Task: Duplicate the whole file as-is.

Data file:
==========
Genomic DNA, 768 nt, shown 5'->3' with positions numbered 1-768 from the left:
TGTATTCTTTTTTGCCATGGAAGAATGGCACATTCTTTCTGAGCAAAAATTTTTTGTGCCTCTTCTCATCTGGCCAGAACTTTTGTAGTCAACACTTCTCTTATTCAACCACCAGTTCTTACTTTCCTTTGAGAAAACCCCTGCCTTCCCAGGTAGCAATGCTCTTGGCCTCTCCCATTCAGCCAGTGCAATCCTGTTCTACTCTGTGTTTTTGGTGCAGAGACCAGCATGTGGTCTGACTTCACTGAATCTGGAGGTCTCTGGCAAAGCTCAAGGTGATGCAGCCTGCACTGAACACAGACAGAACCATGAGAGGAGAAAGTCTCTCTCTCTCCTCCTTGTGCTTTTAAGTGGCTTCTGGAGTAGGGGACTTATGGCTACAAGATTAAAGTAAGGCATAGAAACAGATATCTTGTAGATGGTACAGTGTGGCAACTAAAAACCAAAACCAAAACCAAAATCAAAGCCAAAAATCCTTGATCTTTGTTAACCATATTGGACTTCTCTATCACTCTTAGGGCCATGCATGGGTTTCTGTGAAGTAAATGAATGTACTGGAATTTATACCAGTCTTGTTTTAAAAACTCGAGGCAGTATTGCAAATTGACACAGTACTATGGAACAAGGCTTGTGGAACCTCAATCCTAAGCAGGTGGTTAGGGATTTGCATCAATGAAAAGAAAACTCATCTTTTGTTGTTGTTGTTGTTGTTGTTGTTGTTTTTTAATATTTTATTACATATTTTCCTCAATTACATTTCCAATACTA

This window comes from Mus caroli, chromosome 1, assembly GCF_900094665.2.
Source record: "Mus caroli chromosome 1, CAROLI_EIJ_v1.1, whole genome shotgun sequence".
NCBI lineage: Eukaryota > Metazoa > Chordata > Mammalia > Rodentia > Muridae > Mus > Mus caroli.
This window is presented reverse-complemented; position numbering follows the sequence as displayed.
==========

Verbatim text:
Genomic DNA, 768 nt, shown 5'->3' with positions numbered 1-768 from the left:
TGTATTCTTTTTTGCCATGGAAGAATGGCACATTCTTTCTGAGCAAAAATTTTTTGTGCCTCTTCTCATCTGGCCAGAACTTTTGTAGTCAACACTTCTCTTATTCAACCACCAGTTCTTACTTTCCTTTGAGAAAACCCCTGCCTTCCCAGGTAGCAATGCTCTTGGCCTCTCCCATTCAGCCAGTGCAATCCTGTTCTACTCTGTGTTTTTGGTGCAGAGACCAGCATGTGGTCTGACTTCACTGAATCTGGAGGTCTCTGGCAAAGCTCAAGGTGATGCAGCCTGCACTGAACACAGACAGAACCATGAGAGGAGAAAGTCTCTCTCTCTCCTCCTTGTGCTTTTAAGTGGCTTCTGGAGTAGGGGACTTATGGCTACAAGATTAAAGTAAGGCATAGAAACAGATATCTTGTAGATGGTACAGTGTGGCAACTAAAAACCAAAACCAAAACCAAAATCAAAGCCAAAAATCCTTGATCTTTGTTAACCATATTGGACTTCTCTATCACTCTTAGGGCCATGCATGGGTTTCTGTGAAGTAAATGAATGTACTGGAATTTATACCAGTCTTGTTTTAAAAACTCGAGGCAGTATTGCAAATTGACACAGTACTATGGAACAAGGCTTGTGGAACCTCAATCCTAAGCAGGTGGTTAGGGATTTGCATCAATGAAAAGAAAACTCATCTTTTGTTGTTGTTGTTGTTGTTGTTGTTGTTTTTTAATATTTTATTACATATTTTCCTCAATTACATTTCCAATACTA

This window comes from Mus caroli, chromosome 1, assembly GCF_900094665.2.
Source record: "Mus caroli chromosome 1, CAROLI_EIJ_v1.1, whole genome shotgun sequence".
NCBI lineage: Eukaryota > Metazoa > Chordata > Mammalia > Rodentia > Muridae > Mus > Mus caroli.
This window is presented reverse-complemented; position numbering follows the sequence as displayed.